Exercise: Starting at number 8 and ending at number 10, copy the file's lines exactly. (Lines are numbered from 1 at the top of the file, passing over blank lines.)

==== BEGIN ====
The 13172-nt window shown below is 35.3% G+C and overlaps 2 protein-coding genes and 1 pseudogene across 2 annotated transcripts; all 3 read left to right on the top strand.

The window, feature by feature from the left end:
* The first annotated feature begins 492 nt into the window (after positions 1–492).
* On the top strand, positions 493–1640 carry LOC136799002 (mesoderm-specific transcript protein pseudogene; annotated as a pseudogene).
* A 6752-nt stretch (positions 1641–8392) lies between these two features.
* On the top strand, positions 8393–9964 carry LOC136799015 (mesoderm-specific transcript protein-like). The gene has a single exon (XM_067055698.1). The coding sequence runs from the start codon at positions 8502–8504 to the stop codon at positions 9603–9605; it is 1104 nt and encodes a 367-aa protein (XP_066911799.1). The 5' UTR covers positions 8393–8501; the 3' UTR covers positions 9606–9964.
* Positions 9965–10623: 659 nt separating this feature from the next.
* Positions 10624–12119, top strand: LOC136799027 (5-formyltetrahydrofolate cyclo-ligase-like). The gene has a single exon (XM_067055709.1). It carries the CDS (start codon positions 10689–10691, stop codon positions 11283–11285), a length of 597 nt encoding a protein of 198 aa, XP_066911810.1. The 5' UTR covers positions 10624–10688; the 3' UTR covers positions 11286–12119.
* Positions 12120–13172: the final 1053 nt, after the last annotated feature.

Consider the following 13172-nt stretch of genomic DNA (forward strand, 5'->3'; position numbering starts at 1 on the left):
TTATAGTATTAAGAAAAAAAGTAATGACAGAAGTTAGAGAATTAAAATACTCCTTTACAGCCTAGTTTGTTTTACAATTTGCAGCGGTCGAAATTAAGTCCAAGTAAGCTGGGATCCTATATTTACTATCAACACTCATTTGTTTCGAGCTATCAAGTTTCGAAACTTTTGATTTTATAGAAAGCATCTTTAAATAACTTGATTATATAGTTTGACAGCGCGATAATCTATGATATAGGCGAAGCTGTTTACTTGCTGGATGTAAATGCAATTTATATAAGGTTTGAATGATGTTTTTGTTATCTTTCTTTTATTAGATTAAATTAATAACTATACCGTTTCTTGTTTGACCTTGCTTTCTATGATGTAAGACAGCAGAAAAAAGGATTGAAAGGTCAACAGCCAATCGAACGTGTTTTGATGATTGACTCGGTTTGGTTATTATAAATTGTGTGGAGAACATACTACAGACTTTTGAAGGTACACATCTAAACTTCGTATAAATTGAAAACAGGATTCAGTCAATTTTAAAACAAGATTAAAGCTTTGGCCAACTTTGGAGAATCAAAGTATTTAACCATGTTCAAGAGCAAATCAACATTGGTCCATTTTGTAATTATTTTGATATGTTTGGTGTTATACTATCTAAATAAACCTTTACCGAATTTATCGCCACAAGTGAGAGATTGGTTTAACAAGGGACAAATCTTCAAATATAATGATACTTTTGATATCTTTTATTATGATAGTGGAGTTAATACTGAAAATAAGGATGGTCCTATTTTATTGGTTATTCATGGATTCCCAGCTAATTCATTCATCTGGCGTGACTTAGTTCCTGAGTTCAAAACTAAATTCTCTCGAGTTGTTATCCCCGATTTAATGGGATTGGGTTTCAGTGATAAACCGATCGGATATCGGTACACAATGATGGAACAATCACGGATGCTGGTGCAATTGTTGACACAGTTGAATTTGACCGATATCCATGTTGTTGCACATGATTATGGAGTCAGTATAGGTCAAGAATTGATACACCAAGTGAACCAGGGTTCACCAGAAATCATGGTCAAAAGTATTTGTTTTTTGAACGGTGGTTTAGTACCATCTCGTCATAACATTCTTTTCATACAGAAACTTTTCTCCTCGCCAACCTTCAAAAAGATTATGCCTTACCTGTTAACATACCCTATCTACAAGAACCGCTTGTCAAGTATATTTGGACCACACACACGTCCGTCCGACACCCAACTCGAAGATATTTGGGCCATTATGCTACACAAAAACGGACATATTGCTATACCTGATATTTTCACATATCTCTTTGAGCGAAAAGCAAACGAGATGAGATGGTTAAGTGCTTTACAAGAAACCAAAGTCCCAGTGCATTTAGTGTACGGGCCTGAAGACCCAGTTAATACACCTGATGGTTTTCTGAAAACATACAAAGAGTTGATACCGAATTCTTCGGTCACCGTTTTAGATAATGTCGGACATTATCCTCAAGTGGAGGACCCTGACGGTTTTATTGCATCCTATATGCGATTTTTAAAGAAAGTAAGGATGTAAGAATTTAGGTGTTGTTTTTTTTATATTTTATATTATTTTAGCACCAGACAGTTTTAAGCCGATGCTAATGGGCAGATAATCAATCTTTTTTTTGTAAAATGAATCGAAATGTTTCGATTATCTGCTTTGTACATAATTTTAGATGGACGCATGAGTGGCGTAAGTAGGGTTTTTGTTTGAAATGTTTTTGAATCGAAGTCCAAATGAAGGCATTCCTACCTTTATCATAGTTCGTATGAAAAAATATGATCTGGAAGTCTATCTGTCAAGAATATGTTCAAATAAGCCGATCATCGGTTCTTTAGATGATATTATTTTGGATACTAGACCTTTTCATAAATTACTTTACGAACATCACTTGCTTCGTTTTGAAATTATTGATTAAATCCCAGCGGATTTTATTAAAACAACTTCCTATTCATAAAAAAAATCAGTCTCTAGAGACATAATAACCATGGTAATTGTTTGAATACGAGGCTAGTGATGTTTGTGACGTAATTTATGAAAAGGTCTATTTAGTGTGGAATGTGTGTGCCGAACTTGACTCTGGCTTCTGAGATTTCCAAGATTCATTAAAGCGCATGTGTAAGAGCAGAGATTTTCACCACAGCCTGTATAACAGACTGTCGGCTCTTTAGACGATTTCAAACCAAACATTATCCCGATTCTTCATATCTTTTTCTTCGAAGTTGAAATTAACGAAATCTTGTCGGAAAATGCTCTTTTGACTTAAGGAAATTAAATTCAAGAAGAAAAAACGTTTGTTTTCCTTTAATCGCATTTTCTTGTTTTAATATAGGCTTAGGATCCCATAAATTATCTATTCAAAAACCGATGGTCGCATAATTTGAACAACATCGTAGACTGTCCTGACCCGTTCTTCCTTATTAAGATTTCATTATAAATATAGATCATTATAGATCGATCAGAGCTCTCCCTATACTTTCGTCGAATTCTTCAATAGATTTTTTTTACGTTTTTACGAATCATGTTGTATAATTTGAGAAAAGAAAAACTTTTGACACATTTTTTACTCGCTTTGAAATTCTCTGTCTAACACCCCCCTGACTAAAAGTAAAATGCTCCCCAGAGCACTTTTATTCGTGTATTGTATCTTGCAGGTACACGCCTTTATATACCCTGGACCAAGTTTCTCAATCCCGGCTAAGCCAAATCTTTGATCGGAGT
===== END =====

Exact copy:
* Positions 10624–12119, top strand: LOC136799027 (5-formyltetrahydrofolate cyclo-ligase-like). The gene has a single exon (XM_067055709.1). It carries the CDS (start codon positions 10689–10691, stop codon positions 11283–11285), a length of 597 nt encoding a protein of 198 aa, XP_066911810.1. The 5' UTR covers positions 10624–10688; the 3' UTR covers positions 11286–12119.
* Positions 12120–13172: the final 1053 nt, after the last annotated feature.

Consider the following 13172-nt stretch of genomic DNA (forward strand, 5'->3'; position numbering starts at 1 on the left):